BEIJING, Oct. 19 (Xinhua) -- China imported 250 million tons of iron ore
fines in the first eight months of 2007, a growth of 14.5percent year on year,
according to latest statistics released by the General Administration of
The arrivals were valued at 19.61 billion U.S. dollars, up 43.8percent.
Customs sources said the import price of iron ore fines from January to
August averaged 78.2 U.S. dollars per ton, up 25.5 percent compared with the
same period of last year. The price soared to 89.8 U.S. dollars per ton in
August, up 36.9 percent year on year.
Experts held that the hike of iron ore fines price was mainly triggered by
the rocketing freight cost, which by the end of this June had more than doubled
the year-earlier level. The mounting cost was due largely to the shortage of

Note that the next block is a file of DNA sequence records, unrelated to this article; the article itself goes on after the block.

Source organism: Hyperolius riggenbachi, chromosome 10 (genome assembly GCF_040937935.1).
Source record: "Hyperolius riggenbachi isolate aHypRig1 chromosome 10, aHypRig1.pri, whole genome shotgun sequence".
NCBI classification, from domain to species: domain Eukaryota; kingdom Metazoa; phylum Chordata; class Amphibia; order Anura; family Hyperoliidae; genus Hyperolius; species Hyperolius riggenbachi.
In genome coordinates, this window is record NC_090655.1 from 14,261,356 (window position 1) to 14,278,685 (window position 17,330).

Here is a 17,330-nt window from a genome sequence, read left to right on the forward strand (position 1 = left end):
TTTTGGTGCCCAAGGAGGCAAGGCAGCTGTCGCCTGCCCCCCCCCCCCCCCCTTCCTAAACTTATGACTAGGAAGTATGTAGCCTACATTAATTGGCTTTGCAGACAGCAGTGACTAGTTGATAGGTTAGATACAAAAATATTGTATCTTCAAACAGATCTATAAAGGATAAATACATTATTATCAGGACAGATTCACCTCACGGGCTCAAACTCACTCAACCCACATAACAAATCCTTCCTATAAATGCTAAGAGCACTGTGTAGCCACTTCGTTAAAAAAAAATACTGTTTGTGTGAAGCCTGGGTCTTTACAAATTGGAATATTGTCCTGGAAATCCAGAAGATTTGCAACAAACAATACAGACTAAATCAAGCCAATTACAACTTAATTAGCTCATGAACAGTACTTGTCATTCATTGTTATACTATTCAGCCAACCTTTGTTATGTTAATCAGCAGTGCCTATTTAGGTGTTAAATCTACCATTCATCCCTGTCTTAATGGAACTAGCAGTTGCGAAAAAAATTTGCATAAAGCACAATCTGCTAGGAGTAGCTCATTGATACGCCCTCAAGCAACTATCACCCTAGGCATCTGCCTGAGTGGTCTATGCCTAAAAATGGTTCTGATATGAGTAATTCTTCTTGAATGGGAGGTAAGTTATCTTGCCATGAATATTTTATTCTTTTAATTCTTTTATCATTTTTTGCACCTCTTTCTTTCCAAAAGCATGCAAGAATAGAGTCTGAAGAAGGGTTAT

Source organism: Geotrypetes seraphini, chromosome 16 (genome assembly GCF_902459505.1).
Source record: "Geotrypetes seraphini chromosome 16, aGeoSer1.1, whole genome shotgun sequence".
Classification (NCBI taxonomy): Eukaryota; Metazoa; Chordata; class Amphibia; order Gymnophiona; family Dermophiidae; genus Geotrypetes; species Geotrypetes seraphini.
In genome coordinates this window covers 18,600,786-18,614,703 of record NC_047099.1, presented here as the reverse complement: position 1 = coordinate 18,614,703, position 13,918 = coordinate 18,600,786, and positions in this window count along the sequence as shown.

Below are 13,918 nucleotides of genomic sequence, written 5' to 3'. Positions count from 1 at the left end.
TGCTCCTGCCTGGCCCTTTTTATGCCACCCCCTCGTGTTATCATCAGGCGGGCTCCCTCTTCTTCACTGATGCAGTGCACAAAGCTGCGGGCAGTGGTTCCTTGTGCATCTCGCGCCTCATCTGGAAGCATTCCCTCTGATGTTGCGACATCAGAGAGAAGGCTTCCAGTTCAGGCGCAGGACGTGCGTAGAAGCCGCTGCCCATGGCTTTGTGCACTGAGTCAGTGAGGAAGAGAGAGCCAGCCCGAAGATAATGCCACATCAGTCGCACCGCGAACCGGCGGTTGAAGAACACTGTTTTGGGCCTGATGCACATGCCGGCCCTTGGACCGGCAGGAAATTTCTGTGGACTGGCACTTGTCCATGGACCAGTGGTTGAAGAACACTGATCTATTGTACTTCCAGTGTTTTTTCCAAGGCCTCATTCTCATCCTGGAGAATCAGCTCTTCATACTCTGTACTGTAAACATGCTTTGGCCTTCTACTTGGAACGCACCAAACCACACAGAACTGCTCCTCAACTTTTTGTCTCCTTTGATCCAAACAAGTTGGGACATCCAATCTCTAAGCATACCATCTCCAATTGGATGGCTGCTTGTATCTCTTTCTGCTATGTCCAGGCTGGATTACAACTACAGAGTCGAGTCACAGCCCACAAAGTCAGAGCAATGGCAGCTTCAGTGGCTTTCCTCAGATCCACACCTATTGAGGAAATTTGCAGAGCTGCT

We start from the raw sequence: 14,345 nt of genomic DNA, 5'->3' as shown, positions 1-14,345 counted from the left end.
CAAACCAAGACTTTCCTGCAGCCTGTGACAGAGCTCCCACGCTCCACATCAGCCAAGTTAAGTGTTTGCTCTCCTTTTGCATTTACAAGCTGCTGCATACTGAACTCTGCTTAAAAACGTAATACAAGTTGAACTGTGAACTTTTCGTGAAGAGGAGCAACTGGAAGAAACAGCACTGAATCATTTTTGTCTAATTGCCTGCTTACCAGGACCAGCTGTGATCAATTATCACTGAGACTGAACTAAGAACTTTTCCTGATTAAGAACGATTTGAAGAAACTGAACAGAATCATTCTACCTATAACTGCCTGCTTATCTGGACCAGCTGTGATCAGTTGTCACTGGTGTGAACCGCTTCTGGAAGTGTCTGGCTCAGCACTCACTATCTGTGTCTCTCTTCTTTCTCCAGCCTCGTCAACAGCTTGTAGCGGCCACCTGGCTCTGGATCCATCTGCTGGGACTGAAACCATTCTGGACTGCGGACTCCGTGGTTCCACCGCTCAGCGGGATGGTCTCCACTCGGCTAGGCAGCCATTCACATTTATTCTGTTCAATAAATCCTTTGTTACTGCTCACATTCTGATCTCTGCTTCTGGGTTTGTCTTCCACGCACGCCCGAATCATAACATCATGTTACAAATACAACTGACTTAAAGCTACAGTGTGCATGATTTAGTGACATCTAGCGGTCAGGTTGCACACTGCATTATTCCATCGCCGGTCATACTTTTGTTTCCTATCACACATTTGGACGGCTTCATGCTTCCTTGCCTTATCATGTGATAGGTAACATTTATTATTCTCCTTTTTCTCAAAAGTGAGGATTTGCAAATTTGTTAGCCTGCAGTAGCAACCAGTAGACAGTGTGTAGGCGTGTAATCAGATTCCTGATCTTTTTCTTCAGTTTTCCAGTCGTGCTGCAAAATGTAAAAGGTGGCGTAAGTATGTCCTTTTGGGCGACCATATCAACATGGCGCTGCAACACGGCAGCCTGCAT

international shipping capabilities.
In a related development, the nation's imports of copper ore fines in the
first eight months this year went up 35.9 percent year-on-year to 3.192 million
tons, which were valued at 6.01 billion U.S. dollars, up 63.2 percent.
The average price of the arrivals in the Jan.-Aug. period rocketed to 1,882
U.S. dollars per ton, up 20.1 percent year on year.
The nation has scarce copper ore resources and mainly imports copper ore
from Chile, Peru, Mongolia and Australia to fill up the gap between supply and
According to the latest report of International Copper Study Group, world
supply fell short of demand by 130,000 tons in the first half of this year after
seasonal adjustment. The short supply gives strong support to the copper price
With the brisk domestic demand for copper, industrial insiders predict that
the nation's copper price will continue going up in the fourth quarter of this